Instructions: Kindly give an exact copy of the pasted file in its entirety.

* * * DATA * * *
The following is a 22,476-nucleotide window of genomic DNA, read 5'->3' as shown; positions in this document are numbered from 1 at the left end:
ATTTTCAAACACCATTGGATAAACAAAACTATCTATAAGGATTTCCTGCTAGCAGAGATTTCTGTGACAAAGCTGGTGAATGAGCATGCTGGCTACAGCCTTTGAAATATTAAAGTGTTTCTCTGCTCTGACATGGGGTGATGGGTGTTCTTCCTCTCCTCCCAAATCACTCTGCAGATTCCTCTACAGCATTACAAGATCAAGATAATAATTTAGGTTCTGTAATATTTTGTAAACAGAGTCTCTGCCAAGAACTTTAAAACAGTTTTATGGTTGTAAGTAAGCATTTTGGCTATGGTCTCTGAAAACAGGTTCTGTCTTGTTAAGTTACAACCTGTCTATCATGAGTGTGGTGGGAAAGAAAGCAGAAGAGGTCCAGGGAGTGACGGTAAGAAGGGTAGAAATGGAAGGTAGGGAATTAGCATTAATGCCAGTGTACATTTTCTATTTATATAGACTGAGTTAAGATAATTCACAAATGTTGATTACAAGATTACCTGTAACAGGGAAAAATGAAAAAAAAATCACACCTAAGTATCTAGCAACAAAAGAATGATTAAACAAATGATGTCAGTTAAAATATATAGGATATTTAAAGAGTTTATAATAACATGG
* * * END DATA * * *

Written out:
The following is a 22,476-nucleotide window of genomic DNA, read 5'->3' as shown; positions in this document are numbered from 1 at the left end:
ATTTTCAAACACCATTGGATAAACAAAACTATCTATAAGGATTTCCTGCTAGCAGAGATTTCTGTGACAAAGCTGGTGAATGAGCATGCTGGCTACAGCCTTTGAAATATTAAAGTGTTTCTCTGCTCTGACATGGGGTGATGGGTGTTCTTCCTCTCCTCCCAAATCACTCTGCAGATTCCTCTACAGCATTACAAGATCAAGATAATAATTTAGGTTCTGTAATATTTTGTAAACAGAGTCTCTGCCAAGAACTTTAAAACAGTTTTATGGTTGTAAGTAAGCATTTTGGCTATGGTCTCTGAAAACAGGTTCTGTCTTGTTAAGTTACAACCTGTCTATCATGAGTGTGGTGGGAAAGAAAGCAGAAGAGGTCCAGGGAGTGACGGTAAGAAGGGTAGAAATGGAAGGTAGGGAATTAGCATTAATGCCAGTGTACATTTTCTATTTATATAGACTGAGTTAAGATAATTCACAAATGTTGATTACAAGATTACCTGTAACAGGGAAAAATGAAAAAAAAATCACACCTAAGTATCTAGCAACAAAAGAATGATTAAACAAATGATGTCAGTTAAAATATATAGGATATTTAAAGAGTTTATAATAACATGG